Children globally have remained the most vulnerable population and even though we have learned trauma will continue to happen, and happen again in various forms when it is not acknowledged or treated, we keep exposing kids to physical, mental, emotional and sexual violence.
Justin Trudeau announced on International Women's Day that a Canadian woman will appear on the next series of bank notes expected in 2018. And the Bank of Canada is now inviting nominations as to who should appear on the bill. This is our chance to have a say and perhaps at the same time make a statement.
There has been a historic allocation of funding at levels the previous government did not have the courage or desire to put forward. Monies have been directed to the inequality of education on reserves, to housing, to an Inquiry on Missing and Murdered Women and Girls, to Child Welfare, and a number of other critical areas.
On March 12, 2016, just a few days after International Women's Day, more than 700 Lions, Leos, ambassadors and guests gathered at the U.N. for the 38th Annual Lions Day with the United Nations to discuss peace and gender equality.
You must feel sorry for the Egyptian reporter on International Women's Day whose questions to Leonardo DiCaprio about his first Oscar earned her international infamy for a shoddy job of journalism.
Many people may think it's really just a matter of time until true equality for women and men is achieved. Saying it's a matter of time is too often an excuse for maintaining the status quo. We need to keep our eye firmly on the ball and put in place deliberate steps to change how things are, into how you want them to be.
An interview with Clive Weighill - Saskatoon Police Chief and President of the Canadian Association of Chiefs of Police: Some politicians talk about getting tough on crime. I'm saying you don't just want to get tough on crime, you have to get tough on the issues of poverty, poor housing, disadvantage. People are products of their environment, and if we can't solve those social issues, we're not going to solve the big picture in the end. I firmly believe that we have to work on poverty.
When my sister got breast cancer, I let my family doctor know. She had previously been on board with my choice to use thermography as my breast screening tool, but was no longer, so I started having mammograms. We know that mammography is not only an imperfect tool, but carries its own risks.
It keeps happening. Young, aboriginal women across Canada found dead or severely beaten. But for them, and the families of the 1,200 missing and murdered Indigenous women, this week's announcement of a federal government inquiry offers a rare moment to celebrate. I applaud the Liberal Government for finally recognizing that we, Indigenous women, are valued enough to make this a national issue. A lot of women have been working for many years around this issue.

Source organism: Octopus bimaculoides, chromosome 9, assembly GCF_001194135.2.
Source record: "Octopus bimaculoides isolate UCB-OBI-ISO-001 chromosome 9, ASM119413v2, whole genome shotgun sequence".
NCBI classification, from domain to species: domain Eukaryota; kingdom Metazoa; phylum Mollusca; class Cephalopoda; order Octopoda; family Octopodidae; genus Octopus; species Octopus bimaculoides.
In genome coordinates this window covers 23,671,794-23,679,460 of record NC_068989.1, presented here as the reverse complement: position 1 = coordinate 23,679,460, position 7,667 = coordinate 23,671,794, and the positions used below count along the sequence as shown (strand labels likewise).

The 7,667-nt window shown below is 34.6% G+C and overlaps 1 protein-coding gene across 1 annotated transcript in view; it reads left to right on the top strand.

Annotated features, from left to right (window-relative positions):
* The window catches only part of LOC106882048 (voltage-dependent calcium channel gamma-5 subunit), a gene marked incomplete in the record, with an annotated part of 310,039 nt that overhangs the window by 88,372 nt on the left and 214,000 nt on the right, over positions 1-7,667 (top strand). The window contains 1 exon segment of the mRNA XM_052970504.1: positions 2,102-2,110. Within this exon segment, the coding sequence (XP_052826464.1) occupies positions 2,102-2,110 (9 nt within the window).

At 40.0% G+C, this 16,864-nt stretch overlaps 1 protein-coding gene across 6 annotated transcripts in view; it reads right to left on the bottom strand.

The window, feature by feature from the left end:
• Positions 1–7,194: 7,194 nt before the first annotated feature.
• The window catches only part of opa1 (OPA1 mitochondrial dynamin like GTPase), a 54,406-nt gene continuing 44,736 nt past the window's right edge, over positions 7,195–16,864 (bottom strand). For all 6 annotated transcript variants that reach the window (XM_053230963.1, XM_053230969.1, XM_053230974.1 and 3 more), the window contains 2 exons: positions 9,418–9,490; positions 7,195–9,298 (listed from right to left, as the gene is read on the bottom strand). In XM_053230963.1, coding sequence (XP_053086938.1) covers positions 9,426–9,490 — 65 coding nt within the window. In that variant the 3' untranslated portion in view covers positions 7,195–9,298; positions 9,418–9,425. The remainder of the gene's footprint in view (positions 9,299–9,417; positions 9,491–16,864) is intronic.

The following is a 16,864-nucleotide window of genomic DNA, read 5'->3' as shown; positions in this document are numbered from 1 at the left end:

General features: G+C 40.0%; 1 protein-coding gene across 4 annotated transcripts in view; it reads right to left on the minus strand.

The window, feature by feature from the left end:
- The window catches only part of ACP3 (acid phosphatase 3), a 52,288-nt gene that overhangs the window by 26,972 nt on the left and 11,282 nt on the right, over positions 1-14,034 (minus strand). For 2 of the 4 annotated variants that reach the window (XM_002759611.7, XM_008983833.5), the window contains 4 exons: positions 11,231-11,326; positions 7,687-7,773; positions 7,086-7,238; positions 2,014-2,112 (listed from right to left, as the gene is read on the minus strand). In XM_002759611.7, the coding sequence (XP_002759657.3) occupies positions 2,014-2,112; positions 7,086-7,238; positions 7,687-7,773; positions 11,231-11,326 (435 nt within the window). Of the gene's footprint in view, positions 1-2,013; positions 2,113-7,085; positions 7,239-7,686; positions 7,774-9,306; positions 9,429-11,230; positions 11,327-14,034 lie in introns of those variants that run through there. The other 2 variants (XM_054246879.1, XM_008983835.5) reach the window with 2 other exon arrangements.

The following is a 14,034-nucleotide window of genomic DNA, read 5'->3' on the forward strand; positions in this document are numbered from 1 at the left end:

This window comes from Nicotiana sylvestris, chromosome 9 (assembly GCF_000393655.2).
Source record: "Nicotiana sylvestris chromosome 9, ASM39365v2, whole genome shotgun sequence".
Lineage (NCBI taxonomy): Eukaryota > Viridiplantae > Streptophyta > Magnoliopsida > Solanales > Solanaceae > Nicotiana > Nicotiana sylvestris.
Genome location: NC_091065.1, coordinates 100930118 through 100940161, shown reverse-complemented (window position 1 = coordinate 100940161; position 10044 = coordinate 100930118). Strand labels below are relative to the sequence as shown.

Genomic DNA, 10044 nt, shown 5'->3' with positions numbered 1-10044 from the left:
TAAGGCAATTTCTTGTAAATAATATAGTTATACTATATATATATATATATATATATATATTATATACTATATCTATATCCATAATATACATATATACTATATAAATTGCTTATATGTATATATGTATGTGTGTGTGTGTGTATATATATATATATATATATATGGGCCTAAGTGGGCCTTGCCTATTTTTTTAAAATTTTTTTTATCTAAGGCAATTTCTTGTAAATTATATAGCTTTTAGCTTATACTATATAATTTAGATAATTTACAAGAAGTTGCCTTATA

Girls living in poverty across the developing world are also much more likely to be subjected to violence than their brothers. Many believe girls have no business being in school. Many are forced against their will into marriage and intercourse in their teens. Two out of three victims of child trafficking around the world are girls.
If the inquiry itself starts in the summer, as recently indicated, because the government took the time to get the pre-consultation right, that would be a positive thing. If we don't consult properly now, we've sunk the inquiry before it begins. Let's all remember this.
The human rights landscape has changed dramatically since 1962, when the Ontario Human Rights Commission was created. There are now parallel human right institutions federally and in every province and territory, and numerous international human rights treaties to which Canada is a party. In Ontario, most people are ambivalent or simply don't know about the OHRC, its role, and its work. This is ironic because some of the issues that have captivated Ontarians in recent years clearly fall within the OHRC's jurisdiction and are issues on which the Commission has been actively engaged.
There is nothing intrinsically "Canadian," let alone "conservative," about leveraging insecurity, racism and xenophobia for votes through ethnic scapegoating. That is not a "conservative" strategy; it's a fascist strategy with a long and bloody history, and it has no place in Canada. On October 19th, we have a chance to "take our country back." We have the chance to declare once and for all that who and what we are as Canadians is no longer for sale. We have a chance to steer Canada off its collision course with history, to save it from derailing and crashing beyond our ability to recognize it, let alone repair it.
At college and university frosh weeks across Canada, conversations about consent and rape culture are increasingly being added. Some universities have worked with local women's organizations to create brilliant educational campaigns. But good examples of proactive conversations around consent are still rare and reveal a shockingly patchwork approach to a very serious issue with a very high price.
Would you have children knowing it would leave you with only three per cent of your sight? It sounds like one of those dark "would you rather" games you play when you're getting to know someone. In Victoria Nolan's case, it was a very real decision that left her depressed and feeling like she could not be a strong role model for her children.
A new study from the Canadian Women's Foundation found that while almost all Canadians agree that sexual activity between partners should be consensual, two-thirds do not understand what consent means. If you can't tell if someone is consenting, ask: "Are you okay with this?" Encourage them to answer honestly. Decent people treat others with respect, especially when it comes to something as intimate as sexual activity. Sexual activity without consent is sexual assault. It's all pretty simple.